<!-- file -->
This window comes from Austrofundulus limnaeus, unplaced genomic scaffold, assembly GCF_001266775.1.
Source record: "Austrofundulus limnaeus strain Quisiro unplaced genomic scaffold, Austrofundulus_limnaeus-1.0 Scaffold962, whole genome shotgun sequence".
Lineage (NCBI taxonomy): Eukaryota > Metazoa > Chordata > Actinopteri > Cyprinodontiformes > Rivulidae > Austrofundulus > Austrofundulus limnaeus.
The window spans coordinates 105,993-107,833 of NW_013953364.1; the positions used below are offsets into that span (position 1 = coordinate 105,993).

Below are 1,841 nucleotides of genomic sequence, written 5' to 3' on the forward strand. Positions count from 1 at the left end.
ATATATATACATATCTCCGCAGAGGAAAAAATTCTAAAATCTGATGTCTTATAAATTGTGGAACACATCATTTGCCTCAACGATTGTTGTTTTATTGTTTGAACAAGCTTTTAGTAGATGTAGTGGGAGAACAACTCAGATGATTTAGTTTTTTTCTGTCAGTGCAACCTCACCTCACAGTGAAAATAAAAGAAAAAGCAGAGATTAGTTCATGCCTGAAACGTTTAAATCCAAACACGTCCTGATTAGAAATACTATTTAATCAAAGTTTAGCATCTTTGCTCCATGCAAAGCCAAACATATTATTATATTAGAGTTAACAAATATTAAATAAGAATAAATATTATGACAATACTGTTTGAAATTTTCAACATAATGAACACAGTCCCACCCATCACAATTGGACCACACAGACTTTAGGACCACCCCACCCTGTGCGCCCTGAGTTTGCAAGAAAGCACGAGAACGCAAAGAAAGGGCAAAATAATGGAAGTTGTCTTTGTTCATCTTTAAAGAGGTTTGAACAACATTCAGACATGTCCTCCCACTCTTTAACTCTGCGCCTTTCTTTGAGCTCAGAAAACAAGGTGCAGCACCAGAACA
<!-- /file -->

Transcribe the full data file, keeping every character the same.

This window comes from Austrofundulus limnaeus, unplaced genomic scaffold, assembly GCF_001266775.1.
Source record: "Austrofundulus limnaeus strain Quisiro unplaced genomic scaffold, Austrofundulus_limnaeus-1.0 Scaffold962, whole genome shotgun sequence".
Lineage (NCBI taxonomy): Eukaryota > Metazoa > Chordata > Actinopteri > Cyprinodontiformes > Rivulidae > Austrofundulus > Austrofundulus limnaeus.
The window spans coordinates 105,993-107,833 of NW_013953364.1; the positions used below are offsets into that span (position 1 = coordinate 105,993).

Below are 1,841 nucleotides of genomic sequence, written 5' to 3' on the forward strand. Positions count from 1 at the left end.
ATATATATACATATCTCCGCAGAGGAAAAAATTCTAAAATCTGATGTCTTATAAATTGTGGAACACATCATTTGCCTCAACGATTGTTGTTTTATTGTTTGAACAAGCTTTTAGTAGATGTAGTGGGAGAACAACTCAGATGATTTAGTTTTTTTCTGTCAGTGCAACCTCACCTCACAGTGAAAATAAAAGAAAAAGCAGAGATTAGTTCATGCCTGAAACGTTTAAATCCAAACACGTCCTGATTAGAAATACTATTTAATCAAAGTTTAGCATCTTTGCTCCATGCAAAGCCAAACATATTATTATATTAGAGTTAACAAATATTAAATAAGAATAAATATTATGACAATACTGTTTGAAATTTTCAACATAATGAACACAGTCCCACCCATCACAATTGGACCACACAGACTTTAGGACCACCCCACCCTGTGCGCCCTGAGTTTGCAAGAAAGCACGAGAACGCAAAGAAAGGGCAAAATAATGGAAGTTGTCTTTGTTCATCTTTAAAGAGGTTTGAACAACATTCAGACATGTCCTCCCACTCTTTAACTCTGCGCCTTTCTTTGAGCTCAGAAAACAAGGTGCAGCACCAGAACA